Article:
These Are The Things Most People Don't Know About The Porsche 918 Spyder


Those top-mounted exhaust pipes aren't there just for looks.

Porsche has proved time and time again that it is one of the best supercar manufacturers in the world, but it hammered the point home when it released its top of the line hypercar, the 918 Spyder. Like the 959 of the 1980s, the 918 changed the supercar game forever. It wasn't as popular or expensive as its McLaren and Ferrari competitors, but it did offer more comfort, luxury, and the ability to save the environment all while keeping up with or surpassing the other two hypercars on the race track.

How does the Porsche 918 do it? Weighing in at 3,692 pounds (or 3,602 with the Weissach package), it's the heaviest of the hybrid hypercar trinity, but that extra mass doesn't all go towards luxury amenities. Unlike the Ferrari LaFerrari or McLaren P1, the 918 puts its 887 horsepower to the pavement through all four tires, not just the rears. This means that extra motors had to be placed up front, weighing the car down but offering a much higher degree of control. Helping the driver tailor the experience are five driving modes; E-Drive, Hybrid, Sport, Race, and Hot Lap. The first two help to conserve fuel in a crisis and helps the 918 achieve lower emissions numbers than a Toyota Prius.

The last two modes are the most aggressive and the Hot Lap function unlocks an all-out acceleration mode that dumps kilowatts and horsepower onto the pavement with enough ferocity to make the IPAS system on the McLaren P1 worry. Aiding the assault on the other two hypercars is a four-wheel steering system that makes the car turn more quickly. At low speeds, the 918 turns the rear wheels in the opposite direction as the front wheels to supply faster corners. To allow for greater high-speed stability, the 918 turns the rear tires in conjunction with the fronts. Combined with the all-wheel drive system, the rear axle steering system helps make the 918 incredibly usable unlike Porsche's last flagship supercar, the Carrera GT.

With the all-wheel drive system, the 918 becomes the fastest accelerating production car ever made despite technically being a convertible (the top must be manually removed and stored in the frunk). If things get too sunny, drivers can put the top up and flip down the bespoke sun visors, which come together after 200 stitches and 45 minutes of Porsche employee toiling go into it. Even though the 918 takes three times as long to build as a 911, it has one of the lowest turnaround times as any hypercar. At full tilt, the Porsche factory can crank out as many as 4 918s per day, although due to the limited availability of rare parts like a carbon fiber anti roll bar and ceramic wheel bearings, only seven Weissach spec'd 918s can be made per week.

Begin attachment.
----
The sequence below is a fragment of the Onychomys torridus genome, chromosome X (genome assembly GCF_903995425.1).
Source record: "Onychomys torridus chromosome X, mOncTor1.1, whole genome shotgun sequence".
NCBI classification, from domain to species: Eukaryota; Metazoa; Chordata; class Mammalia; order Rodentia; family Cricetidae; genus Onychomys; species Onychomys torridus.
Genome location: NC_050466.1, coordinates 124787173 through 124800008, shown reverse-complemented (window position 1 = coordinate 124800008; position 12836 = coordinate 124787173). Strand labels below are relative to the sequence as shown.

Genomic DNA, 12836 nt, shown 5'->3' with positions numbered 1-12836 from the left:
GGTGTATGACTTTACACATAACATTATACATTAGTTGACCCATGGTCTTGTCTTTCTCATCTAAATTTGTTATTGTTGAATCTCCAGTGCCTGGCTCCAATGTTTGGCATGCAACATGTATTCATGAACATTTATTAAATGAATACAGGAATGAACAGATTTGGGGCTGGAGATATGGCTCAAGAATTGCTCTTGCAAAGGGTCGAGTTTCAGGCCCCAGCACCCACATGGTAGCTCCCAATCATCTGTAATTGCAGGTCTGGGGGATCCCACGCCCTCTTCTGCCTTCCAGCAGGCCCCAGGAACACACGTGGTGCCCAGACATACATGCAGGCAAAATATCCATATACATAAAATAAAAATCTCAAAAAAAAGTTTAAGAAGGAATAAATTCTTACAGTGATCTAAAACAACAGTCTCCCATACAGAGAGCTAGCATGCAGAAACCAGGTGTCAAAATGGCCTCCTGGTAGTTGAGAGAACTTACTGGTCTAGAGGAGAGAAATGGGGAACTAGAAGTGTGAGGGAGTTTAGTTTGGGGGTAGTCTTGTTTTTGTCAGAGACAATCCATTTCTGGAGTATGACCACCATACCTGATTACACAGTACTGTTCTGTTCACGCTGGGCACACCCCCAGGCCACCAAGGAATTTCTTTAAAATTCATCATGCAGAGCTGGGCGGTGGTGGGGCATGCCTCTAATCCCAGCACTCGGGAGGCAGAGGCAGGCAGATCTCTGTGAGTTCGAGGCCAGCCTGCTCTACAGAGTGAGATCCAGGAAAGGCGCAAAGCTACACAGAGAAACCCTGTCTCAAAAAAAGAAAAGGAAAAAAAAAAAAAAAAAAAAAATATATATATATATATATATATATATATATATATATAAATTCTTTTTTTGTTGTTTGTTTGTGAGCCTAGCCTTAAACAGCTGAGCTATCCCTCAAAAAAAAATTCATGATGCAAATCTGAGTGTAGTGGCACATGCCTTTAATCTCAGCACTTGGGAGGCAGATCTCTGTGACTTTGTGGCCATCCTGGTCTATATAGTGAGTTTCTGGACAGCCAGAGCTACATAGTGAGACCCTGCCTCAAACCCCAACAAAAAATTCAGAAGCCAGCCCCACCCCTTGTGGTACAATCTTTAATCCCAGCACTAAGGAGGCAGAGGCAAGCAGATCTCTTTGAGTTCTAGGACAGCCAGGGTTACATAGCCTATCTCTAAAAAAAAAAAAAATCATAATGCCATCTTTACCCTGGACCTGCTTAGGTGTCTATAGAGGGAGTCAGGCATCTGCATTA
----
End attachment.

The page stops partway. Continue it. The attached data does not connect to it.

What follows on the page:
That's okay because Porsche charges $84,000 for the package that only cuts 88 pounds from the car's mass. It does this by removing comfortable extras like the air conditioner, swapping leather for Alcantara, and using magnesium wheels. Even the steel bolts that hold together the subframe and suspension components are replaced with magnesium copies on the Weissach package. Each of these bolts costs ten times as much as their steel counterparts, but are 60% lighter. The obsessive pursuit of weight savings extends to the engine too, because the 918's 4.6-liter V8 weighs 309 pounds, 220 less than the power plant in a 911. This is achieved with help from Inconel, a lightweight alloy that stays strong even under high temperatures.


Heat management is important to the 918 and not just because of its high performance engine. The low mounted battery also needs help keeping cool. To do so, the engineers build the engine with its heads on backwards. Instead of venting exhaust gases out of the sides, the used gasoline is pumped towards the center of the V and up through the top-mounted exhausts pipes. This fancy system helps to keep the hot gas from getting near the battery and impeding on its lifespan or performance delivery. As we've found out before, no 918 owner wants to replace the battery or any defunct part on the hypercar because parts can quickly add up to make the $65,000 liquid metallic paint job look like a bargain.

A replacement transmission alone costs more than a base BMW M4, and the engine unit carrier demands an $88,176 premium just to be able to hold the $262,951 engine. As crazy as those prices seem, it's this level of absurdity that helps elevate the 918 into the hypercar realm. At the end of the day, this is what billionaire buyers look for in a hypercar; a piece of automotive technology that does it all. They want a car that breaks records, looks cool, is assured entry into the automotive hall of fame, and is exclusive enough to make any driver feel special. Giving the car's parts high prices helps, but it's the outlandish engineering extremes delivered by Porsche's engineers that make the 918 one of the most desirable cars of the decade.

Marc Urbano

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